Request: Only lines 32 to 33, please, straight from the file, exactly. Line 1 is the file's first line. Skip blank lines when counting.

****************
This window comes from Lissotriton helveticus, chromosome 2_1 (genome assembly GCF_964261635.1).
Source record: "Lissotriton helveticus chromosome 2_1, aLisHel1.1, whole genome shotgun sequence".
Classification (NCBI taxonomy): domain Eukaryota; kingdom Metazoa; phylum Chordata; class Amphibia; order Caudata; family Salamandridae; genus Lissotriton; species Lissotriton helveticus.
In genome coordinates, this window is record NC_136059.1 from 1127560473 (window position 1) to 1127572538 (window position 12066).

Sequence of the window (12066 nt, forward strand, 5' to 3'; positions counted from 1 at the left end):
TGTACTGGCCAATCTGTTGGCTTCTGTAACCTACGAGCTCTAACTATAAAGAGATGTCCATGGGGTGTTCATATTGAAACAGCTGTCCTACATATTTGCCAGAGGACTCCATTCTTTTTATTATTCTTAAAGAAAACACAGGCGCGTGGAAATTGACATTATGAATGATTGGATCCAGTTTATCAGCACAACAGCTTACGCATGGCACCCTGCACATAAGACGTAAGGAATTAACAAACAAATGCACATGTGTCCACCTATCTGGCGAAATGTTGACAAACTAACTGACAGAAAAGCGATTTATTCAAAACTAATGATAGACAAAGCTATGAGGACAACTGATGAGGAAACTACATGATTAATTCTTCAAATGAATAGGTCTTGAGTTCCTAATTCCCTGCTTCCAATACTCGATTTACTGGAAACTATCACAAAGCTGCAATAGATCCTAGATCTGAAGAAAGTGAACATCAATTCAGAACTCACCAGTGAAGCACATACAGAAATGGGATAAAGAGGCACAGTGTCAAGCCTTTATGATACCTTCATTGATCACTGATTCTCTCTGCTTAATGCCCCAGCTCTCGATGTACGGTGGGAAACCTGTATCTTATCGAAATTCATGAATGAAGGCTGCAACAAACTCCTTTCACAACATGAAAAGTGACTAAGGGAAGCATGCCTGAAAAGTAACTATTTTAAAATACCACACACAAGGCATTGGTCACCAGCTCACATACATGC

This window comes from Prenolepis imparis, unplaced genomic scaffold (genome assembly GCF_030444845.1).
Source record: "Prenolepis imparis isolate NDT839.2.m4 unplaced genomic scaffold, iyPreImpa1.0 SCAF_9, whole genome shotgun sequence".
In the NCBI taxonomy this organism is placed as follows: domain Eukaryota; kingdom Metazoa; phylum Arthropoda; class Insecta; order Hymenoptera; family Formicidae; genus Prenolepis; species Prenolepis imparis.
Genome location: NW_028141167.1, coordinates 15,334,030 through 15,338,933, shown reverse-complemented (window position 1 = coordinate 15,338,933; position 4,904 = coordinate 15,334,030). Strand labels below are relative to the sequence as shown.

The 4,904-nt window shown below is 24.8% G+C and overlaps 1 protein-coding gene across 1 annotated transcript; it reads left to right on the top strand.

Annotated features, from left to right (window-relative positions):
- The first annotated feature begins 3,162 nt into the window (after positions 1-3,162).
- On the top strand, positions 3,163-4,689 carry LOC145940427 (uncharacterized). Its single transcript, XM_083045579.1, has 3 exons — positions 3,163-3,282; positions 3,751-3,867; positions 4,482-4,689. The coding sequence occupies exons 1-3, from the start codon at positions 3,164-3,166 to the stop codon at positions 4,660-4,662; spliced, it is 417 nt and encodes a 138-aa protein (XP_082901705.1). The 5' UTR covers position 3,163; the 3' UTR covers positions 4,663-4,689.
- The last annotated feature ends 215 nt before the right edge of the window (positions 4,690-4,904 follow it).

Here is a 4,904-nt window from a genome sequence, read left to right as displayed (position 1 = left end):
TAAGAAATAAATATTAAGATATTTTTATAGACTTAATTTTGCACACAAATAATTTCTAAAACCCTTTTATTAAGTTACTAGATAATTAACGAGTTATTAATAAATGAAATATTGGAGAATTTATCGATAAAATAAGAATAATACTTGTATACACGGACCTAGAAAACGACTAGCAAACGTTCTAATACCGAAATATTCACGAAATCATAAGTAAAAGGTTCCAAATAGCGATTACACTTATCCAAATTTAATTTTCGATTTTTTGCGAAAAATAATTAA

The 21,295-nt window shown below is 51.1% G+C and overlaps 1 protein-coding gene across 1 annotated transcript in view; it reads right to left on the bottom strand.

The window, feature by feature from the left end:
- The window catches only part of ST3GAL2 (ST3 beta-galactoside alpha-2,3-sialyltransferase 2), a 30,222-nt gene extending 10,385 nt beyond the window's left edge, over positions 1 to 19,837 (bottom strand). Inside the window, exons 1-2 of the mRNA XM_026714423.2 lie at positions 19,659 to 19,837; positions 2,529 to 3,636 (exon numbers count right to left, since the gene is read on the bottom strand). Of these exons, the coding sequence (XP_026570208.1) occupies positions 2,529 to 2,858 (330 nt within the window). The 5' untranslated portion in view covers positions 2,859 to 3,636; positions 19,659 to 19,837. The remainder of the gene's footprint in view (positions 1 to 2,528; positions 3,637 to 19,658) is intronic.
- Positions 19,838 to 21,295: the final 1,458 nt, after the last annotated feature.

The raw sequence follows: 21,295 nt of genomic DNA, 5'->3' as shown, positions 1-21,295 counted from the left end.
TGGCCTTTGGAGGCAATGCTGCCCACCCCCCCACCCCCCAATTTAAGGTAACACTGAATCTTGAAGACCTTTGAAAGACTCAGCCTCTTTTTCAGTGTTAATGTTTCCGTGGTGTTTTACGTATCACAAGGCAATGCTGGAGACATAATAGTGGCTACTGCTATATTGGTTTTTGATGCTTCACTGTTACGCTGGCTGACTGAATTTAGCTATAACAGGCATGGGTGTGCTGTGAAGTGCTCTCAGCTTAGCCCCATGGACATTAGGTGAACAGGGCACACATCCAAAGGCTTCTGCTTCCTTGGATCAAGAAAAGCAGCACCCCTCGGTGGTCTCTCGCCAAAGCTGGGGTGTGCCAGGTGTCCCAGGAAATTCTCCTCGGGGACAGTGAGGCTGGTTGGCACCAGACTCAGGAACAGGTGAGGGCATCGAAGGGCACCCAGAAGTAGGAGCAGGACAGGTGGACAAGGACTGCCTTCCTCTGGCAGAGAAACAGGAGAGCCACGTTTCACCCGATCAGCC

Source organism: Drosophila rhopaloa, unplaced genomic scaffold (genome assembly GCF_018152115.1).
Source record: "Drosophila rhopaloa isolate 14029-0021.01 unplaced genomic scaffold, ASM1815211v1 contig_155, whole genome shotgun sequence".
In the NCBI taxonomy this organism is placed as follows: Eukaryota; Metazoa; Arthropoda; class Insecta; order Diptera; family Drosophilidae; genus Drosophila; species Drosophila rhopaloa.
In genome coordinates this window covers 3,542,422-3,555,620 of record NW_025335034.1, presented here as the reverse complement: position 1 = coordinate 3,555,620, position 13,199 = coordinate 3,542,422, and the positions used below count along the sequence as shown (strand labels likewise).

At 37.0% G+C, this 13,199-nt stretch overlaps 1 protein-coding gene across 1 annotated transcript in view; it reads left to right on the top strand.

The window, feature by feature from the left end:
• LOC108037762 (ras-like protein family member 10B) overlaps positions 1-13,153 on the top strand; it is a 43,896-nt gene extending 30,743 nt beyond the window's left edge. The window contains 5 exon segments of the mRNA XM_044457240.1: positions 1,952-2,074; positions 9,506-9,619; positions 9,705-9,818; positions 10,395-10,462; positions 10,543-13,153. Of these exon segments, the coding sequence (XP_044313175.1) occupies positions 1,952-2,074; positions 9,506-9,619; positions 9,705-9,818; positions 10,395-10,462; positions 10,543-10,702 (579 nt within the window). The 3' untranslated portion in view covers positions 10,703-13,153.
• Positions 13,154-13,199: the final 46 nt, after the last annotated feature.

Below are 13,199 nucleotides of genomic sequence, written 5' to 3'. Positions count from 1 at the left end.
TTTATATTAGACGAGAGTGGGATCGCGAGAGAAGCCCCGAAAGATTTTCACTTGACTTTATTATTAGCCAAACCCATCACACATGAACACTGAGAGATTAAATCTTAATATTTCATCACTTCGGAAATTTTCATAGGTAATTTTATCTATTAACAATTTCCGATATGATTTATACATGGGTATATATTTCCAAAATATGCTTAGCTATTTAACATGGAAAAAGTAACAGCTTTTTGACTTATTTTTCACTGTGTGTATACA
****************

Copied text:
Below are 13,199 nucleotides of genomic sequence, written 5' to 3'. Positions count from 1 at the left end.
TTTATATTAGACGAGAGTGGGATCGCGAGAGAAGCCCCGAAAGATTTTCACTTGACTTTATTATTAGCCAAACCCATCACACATGAACACTGAGAGATTAAATCTTAATATTTCATCACTTCGGAAATTTTCATAGGTAATTTTATCTATTAACAATTTCCGATATGATTTATACATGGGTATATATTTCCAAAATATGCTTAGCTATTTAACATGGAAAAAGTAACAGCTTTTTGACTTATTTTTCACTGTGTGTATACA